Boeing’s announcement this week that it would halt production of its troubled 737 Max in January 2020 will have an impact that extends far beyond its own business, and will most likely shave 0.5% off first-quarter GDP in the United States. The damage will ripple throughout the economy, affecting everything from inventory channels, factory orders, industrial production and, ultimately, headcount among Boeing’s vast network of suppliers.
Until now, Boeing has continued to produce the planes – about 40 a month, which are stacking up in its parking lots — while it tried to fix the problems that led to two crashes and 346 deaths. The plane was grounded in March.
Initially, we had estimated overall economic growth in the first quarter of 2020 to be 1.3%, but with Boeing’s announcement we now see GDP falling below 1%. And that could go even lower, depending on how long Boeing halts production.
Once Boeing gets production back up and running, whenever that is, we assume that current orders and those in the pipeline will not get canceled, which will contribute to growth either in late 2020 or early 2021.
Boeing is what our European friends would refer to as a national champion. Put another way, the aerospace giant is simply too big to fail from an economic standpoint, and too important to fail from a national security standpoint.
To put this in perspective, at an RSM event in Wichita, Kansas, this summer, one attendee indicated that if the grounding were to become a production halt it would be an existential risk to that midsize firm. It cannot be overstated just how important the domestic and global supply chains associated with Boeing are to the small- and medium-sized businesses that populate the real economy.
While Boeing has said that it does not expect furloughs or layoffs and will instead look to reassign workers, we think that is a narrow statement that pertains to direct production owned by the firm.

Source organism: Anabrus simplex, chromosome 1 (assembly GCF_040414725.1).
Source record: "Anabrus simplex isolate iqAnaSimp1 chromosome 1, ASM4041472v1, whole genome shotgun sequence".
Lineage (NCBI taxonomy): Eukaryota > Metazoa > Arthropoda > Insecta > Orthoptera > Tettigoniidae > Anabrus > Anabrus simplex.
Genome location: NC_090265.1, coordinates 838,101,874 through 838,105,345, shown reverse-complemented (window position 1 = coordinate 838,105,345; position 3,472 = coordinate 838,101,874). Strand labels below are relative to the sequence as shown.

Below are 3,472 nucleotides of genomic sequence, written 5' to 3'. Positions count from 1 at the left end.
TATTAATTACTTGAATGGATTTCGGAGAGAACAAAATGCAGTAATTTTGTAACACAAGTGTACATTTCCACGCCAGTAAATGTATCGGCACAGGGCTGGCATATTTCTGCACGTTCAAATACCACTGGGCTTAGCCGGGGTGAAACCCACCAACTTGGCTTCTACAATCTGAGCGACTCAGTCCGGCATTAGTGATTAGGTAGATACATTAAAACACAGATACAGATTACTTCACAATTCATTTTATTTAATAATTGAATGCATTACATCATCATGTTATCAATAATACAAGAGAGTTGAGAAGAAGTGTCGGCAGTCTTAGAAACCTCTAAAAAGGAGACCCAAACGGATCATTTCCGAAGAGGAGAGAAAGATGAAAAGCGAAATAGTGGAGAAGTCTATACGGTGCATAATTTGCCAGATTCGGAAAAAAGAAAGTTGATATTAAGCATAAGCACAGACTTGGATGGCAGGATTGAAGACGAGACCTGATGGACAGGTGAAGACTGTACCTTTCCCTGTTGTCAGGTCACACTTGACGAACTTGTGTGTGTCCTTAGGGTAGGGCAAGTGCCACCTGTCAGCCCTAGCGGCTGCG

First, if this halt in production goes on more than 30 to 60 days, we would expect the shedding of high-paying jobs associated with 737 Max production. Second, firms along the supply chains, especially the small- and medium-sized companies, will not have the luxury of reassigning workers. Recall that when production was temporarily halted this past April, production dropped by greater than 40%. It is difficult to construct a scenario where a complete halt does not affect ecosystem hiring based on recent history.
Moreover, this is not just a domestic story. This will influence supply chains across Northeast Asia and the European Union. Depending on the plane global supply chains provide 25% to 30% of materials and services spread over 65 countries. This is a truly global economic event that will adversely impact employment along those supply chains.
Because we are in the early days, we do not have a point estimate on the impact of global growth. But it will put downward pressure on the consensus global growth rate of 3%, which is widely considered the minimum necessary to prevent the international economy from slipping into recession.